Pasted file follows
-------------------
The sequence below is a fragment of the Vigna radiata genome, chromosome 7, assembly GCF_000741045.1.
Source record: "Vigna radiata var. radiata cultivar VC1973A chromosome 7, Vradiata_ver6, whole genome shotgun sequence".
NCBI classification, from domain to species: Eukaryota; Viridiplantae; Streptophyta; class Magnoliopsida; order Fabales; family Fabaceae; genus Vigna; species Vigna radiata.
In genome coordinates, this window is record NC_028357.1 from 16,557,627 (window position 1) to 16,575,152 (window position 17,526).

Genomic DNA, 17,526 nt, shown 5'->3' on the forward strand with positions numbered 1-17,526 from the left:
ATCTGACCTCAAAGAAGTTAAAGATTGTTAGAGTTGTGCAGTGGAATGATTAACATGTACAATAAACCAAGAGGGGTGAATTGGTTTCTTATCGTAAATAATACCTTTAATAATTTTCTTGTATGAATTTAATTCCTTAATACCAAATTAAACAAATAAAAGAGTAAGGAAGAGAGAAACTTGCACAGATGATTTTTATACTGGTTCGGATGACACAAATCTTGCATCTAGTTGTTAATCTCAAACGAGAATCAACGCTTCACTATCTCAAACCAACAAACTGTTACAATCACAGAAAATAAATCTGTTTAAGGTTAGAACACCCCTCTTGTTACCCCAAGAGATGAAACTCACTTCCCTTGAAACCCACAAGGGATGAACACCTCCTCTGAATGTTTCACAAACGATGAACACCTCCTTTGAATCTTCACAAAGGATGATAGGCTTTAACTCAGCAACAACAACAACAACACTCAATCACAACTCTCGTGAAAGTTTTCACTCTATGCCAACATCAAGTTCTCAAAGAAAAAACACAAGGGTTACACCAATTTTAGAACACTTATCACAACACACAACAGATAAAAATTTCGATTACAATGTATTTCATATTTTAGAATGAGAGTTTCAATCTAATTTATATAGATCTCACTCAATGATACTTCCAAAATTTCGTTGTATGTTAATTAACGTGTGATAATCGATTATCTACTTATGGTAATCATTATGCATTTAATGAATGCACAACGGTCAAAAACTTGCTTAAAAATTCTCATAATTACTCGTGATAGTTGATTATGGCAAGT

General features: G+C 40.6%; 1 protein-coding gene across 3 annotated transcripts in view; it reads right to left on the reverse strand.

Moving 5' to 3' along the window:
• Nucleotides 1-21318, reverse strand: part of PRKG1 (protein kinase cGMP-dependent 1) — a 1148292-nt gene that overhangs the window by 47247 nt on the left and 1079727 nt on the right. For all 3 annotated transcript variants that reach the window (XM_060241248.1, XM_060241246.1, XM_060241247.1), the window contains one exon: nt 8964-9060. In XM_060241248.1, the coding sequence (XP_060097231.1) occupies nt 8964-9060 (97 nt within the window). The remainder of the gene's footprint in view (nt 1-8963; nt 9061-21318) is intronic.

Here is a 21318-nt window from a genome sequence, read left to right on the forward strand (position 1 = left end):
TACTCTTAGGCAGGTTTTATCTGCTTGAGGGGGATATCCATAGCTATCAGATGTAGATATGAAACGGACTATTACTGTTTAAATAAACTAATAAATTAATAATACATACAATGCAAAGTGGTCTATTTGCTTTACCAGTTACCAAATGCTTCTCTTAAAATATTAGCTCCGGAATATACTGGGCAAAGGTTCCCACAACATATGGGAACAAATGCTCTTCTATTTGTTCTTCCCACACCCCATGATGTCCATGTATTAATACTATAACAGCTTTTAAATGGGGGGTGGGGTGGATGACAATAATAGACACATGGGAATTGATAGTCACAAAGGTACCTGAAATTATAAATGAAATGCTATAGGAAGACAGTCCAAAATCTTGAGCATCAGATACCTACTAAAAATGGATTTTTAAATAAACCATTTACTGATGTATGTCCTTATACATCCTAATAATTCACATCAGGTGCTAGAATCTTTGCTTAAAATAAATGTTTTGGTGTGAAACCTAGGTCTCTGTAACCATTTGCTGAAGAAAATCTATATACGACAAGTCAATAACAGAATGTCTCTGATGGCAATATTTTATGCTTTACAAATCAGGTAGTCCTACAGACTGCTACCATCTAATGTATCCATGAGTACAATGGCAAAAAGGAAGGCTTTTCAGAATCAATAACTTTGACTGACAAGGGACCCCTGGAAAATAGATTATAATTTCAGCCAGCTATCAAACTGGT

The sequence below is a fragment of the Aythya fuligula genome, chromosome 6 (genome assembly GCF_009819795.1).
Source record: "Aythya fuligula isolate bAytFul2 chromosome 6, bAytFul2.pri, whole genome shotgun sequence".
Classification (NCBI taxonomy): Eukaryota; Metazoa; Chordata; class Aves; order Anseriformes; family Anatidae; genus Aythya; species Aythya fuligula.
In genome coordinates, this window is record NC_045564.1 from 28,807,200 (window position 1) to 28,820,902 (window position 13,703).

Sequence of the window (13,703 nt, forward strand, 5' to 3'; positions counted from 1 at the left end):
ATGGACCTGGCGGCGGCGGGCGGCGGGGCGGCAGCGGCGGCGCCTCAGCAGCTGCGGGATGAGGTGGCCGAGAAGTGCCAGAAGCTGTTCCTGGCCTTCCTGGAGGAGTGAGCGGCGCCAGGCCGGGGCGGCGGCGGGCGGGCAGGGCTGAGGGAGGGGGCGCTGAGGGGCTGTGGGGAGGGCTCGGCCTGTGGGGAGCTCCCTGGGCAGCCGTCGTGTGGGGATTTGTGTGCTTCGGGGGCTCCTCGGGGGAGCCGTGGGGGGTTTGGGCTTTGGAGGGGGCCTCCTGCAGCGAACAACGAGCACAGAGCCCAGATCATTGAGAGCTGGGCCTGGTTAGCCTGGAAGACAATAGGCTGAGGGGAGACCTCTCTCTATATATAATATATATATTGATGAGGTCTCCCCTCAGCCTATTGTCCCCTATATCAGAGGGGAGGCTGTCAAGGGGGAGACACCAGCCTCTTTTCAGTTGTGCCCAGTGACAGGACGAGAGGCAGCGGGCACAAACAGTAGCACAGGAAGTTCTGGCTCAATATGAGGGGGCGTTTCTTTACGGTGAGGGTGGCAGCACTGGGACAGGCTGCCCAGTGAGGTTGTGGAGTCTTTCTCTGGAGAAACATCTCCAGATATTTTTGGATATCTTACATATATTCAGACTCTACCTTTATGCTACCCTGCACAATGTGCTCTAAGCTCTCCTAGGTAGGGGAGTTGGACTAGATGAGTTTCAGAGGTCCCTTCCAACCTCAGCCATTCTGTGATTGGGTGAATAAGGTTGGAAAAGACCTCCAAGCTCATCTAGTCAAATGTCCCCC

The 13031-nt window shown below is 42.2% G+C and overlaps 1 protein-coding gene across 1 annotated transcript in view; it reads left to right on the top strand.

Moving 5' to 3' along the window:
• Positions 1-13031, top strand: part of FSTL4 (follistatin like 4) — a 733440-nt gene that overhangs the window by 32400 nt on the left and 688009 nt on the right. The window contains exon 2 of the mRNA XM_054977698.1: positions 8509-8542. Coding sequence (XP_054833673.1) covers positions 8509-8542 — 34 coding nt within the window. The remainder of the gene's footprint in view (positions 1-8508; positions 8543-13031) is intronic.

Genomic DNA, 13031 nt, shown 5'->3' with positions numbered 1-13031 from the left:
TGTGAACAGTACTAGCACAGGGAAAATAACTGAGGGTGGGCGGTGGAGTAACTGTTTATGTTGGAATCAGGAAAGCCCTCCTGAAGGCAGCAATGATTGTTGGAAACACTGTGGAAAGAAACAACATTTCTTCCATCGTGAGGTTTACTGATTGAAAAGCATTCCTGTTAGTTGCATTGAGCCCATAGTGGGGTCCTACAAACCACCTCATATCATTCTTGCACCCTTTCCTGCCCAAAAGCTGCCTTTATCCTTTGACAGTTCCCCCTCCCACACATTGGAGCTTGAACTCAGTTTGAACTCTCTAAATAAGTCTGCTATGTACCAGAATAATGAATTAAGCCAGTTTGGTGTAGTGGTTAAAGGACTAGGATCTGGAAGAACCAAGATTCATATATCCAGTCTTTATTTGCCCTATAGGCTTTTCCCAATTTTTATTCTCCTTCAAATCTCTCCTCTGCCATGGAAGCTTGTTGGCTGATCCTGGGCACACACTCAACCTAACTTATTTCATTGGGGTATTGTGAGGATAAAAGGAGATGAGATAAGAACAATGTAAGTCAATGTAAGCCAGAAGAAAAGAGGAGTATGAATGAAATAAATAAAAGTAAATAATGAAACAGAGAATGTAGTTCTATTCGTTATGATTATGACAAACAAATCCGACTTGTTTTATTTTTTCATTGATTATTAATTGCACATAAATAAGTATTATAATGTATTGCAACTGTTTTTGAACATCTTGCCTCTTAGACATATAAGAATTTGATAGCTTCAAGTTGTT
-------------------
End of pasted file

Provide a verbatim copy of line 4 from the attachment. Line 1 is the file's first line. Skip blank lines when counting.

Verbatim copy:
In genome coordinates, this window is record NC_028357.1 from 16,557,627 (window position 1) to 16,575,152 (window position 17,526).